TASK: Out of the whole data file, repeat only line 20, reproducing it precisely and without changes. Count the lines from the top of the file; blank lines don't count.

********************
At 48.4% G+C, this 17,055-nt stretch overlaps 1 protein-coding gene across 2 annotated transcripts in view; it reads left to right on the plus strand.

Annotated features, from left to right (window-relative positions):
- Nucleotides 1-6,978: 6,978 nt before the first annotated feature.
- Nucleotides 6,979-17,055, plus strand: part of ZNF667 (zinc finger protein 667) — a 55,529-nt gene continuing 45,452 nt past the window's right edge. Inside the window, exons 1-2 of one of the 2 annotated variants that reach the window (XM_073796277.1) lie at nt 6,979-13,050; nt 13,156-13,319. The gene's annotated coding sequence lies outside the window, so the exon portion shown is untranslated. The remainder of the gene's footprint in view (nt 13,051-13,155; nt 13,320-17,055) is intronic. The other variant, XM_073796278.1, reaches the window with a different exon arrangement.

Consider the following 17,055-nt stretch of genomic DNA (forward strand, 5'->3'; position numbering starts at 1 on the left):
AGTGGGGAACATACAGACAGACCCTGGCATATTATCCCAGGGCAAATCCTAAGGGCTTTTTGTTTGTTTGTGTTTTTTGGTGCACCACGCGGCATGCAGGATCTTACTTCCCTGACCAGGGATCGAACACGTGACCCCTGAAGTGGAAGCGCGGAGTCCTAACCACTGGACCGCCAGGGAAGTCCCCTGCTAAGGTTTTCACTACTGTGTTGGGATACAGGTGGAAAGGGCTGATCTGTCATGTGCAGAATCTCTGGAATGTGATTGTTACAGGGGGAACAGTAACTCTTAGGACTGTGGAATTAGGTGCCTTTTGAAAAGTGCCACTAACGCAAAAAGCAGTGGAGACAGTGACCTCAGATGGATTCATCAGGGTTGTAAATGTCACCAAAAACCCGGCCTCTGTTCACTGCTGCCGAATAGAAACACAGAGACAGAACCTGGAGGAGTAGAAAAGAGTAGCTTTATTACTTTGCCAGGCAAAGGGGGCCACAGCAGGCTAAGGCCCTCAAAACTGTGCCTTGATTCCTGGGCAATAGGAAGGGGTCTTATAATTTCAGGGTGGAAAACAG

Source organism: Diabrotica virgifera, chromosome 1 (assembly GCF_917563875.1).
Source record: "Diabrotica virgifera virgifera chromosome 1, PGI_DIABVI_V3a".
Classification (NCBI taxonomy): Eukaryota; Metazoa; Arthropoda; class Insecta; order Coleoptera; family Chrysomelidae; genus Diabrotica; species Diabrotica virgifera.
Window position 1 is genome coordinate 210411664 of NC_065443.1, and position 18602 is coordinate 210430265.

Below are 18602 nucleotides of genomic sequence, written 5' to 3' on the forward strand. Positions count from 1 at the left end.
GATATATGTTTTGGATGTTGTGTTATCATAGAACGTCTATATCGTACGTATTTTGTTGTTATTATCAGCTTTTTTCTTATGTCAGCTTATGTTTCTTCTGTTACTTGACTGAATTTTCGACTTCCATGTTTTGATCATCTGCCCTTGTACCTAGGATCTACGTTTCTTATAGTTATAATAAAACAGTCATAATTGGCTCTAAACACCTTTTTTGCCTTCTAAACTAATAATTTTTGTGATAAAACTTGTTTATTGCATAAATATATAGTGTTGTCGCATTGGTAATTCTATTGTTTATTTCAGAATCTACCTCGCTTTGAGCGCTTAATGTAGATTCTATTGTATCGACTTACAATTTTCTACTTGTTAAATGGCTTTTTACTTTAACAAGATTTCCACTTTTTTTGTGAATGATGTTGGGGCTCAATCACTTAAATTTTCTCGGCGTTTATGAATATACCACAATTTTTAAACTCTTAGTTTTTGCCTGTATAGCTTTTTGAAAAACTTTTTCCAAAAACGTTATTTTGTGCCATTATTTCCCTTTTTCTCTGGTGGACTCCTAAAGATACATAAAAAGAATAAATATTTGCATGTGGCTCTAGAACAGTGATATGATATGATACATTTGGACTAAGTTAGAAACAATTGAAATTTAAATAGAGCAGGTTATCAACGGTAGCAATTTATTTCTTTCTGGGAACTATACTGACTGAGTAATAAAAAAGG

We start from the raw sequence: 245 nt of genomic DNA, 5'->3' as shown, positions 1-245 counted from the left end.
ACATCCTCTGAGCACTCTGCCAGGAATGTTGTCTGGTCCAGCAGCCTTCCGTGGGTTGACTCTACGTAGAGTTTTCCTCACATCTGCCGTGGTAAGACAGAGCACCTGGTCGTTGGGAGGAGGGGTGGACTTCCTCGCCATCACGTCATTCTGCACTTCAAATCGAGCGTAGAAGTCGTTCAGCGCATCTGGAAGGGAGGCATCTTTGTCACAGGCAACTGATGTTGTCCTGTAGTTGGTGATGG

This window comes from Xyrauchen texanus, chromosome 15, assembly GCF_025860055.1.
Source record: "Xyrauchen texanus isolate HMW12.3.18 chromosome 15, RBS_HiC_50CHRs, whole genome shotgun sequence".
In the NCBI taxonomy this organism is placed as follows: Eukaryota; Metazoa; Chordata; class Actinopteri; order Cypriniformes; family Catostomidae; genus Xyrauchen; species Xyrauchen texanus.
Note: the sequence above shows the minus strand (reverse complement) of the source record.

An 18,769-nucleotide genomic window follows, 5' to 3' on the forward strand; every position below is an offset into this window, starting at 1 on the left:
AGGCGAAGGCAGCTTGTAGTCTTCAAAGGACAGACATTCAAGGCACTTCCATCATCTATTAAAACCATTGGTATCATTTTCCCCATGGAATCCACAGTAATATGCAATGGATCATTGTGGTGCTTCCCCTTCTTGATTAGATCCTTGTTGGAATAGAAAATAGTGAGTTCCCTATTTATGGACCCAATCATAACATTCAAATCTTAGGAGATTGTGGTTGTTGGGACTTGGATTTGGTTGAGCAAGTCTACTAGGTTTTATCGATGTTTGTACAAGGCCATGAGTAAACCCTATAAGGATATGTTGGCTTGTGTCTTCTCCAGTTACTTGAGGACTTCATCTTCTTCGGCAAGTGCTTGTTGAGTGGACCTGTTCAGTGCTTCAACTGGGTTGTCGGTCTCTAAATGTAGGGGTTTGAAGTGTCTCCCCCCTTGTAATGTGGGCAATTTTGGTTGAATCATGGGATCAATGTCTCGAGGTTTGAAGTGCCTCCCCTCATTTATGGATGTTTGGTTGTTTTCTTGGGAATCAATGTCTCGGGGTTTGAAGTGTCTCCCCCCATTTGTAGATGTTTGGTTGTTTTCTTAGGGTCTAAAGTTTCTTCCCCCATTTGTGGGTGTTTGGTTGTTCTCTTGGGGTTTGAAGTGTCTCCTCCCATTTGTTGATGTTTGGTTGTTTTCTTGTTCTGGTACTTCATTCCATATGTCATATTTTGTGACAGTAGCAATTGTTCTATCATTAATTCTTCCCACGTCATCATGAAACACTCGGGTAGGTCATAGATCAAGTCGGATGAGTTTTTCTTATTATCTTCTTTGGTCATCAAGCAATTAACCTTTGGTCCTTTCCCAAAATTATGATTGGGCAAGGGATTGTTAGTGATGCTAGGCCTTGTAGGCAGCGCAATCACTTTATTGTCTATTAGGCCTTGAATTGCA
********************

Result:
AGGCGAAGGCAGCTTGTAGTCTTCAAAGGACAGACATTCAAGGCACTTCCATCATCTATTAAAACCATTGGTATCATTTTCCCCATGGAATCCACAGTAATATGCAATGGATCATTGTGGTGCTTCCCCTTCTTGATTAGATCCTTGTTGGAATAGAAAATAGTGAGTTCCCTATTTATGGACCCAATCATAACATTCAAATCTTAGGAGATTGTGGTTGTTGGGACTTGGATTTGGTTGAGCAAGTCTACTAGGTTTTATCGATGTTTGTACAAGGCCATGAGTAAACCCTATAAGGATATGTTGGCTTGTGTCTTCTCCAGTTACTTGAGGACTTCATCTTCTTCGGCAAGTGCTTGTTGAGTGGACCTGTTCAGTGCTTCAACTGGGTTGTCGGTCTCTAAATGTAGGGGTTTGAAGTGTCTCCCCCCTTGTAATGTGGGCAATTTTGGTTGAATCATGGGATCAATGTCTCGAGGTTTGAAGTGCCTCCCCTCATTTATGGATGTTTGGTTGTTTTCTTGGGAATCAATGTCTCGGGGTTTGAAGTGTCTCCCCCCATTTGTAGATGTTTGGTTGTTTTCTTAGGGTCTAAAGTTTCTTCCCCCATTTGTGGGTGTTTGGTTGTTCTCTTGGGGTTTGAAGTGTCTCCTCCCATTTGTTGATGTTTGGTTGTTTTCTTGTTCTGGTACTTCATTCCATATGTCATATTTTGTGACAGTAGCAATTGTTCTATCATTAATTCTTCCCACGTCATCATGAAACACTCGGGTAGGTCATAGATCAAGTCGGATGAGTTTTTCTTATTATCTTCTTTGGTCATCAAGCAATTAACCTTTGGTCCTTTCCCAAAATTATGATTGGGCAAGGGATTGTTAGTGATGCTAGGCCTTGTAGGCAGCGCAATCACTTTATTGTCTATTAGGCCTTGAATTGCA